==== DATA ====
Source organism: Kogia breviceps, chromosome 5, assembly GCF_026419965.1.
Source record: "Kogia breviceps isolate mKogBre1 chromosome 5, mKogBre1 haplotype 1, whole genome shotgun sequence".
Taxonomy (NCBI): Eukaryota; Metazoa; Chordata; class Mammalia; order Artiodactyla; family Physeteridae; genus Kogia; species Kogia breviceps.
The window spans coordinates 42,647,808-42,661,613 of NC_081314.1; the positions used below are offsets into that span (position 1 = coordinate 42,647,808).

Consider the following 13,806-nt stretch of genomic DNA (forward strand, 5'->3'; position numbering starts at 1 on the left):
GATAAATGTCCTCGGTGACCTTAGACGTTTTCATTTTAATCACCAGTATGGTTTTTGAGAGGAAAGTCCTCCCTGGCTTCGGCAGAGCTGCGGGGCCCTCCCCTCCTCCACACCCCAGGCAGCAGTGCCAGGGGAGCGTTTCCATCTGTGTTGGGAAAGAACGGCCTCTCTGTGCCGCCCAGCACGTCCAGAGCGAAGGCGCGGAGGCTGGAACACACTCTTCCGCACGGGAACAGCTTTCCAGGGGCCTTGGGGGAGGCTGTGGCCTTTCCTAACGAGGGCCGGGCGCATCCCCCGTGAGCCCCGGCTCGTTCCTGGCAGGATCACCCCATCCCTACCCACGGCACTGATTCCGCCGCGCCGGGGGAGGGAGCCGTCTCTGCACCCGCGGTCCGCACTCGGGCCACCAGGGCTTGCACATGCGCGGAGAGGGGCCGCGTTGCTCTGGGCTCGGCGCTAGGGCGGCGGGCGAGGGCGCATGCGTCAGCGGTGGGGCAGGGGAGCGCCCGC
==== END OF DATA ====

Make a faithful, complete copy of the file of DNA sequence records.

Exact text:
Source organism: Kogia breviceps, chromosome 5, assembly GCF_026419965.1.
Source record: "Kogia breviceps isolate mKogBre1 chromosome 5, mKogBre1 haplotype 1, whole genome shotgun sequence".
Taxonomy (NCBI): Eukaryota; Metazoa; Chordata; class Mammalia; order Artiodactyla; family Physeteridae; genus Kogia; species Kogia breviceps.
The window spans coordinates 42,647,808-42,661,613 of NC_081314.1; the positions used below are offsets into that span (position 1 = coordinate 42,647,808).

Consider the following 13,806-nt stretch of genomic DNA (forward strand, 5'->3'; position numbering starts at 1 on the left):
GATAAATGTCCTCGGTGACCTTAGACGTTTTCATTTTAATCACCAGTATGGTTTTTGAGAGGAAAGTCCTCCCTGGCTTCGGCAGAGCTGCGGGGCCCTCCCCTCCTCCACACCCCAGGCAGCAGTGCCAGGGGAGCGTTTCCATCTGTGTTGGGAAAGAACGGCCTCTCTGTGCCGCCCAGCACGTCCAGAGCGAAGGCGCGGAGGCTGGAACACACTCTTCCGCACGGGAACAGCTTTCCAGGGGCCTTGGGGGAGGCTGTGGCCTTTCCTAACGAGGGCCGGGCGCATCCCCCGTGAGCCCCGGCTCGTTCCTGGCAGGATCACCCCATCCCTACCCACGGCACTGATTCCGCCGCGCCGGGGGAGGGAGCCGTCTCTGCACCCGCGGTCCGCACTCGGGCCACCAGGGCTTGCACATGCGCGGAGAGGGGCCGCGTTGCTCTGGGCTCGGCGCTAGGGCGGCGGGCGAGGGCGCATGCGTCAGCGGTGGGGCAGGGGAGCGCCCGC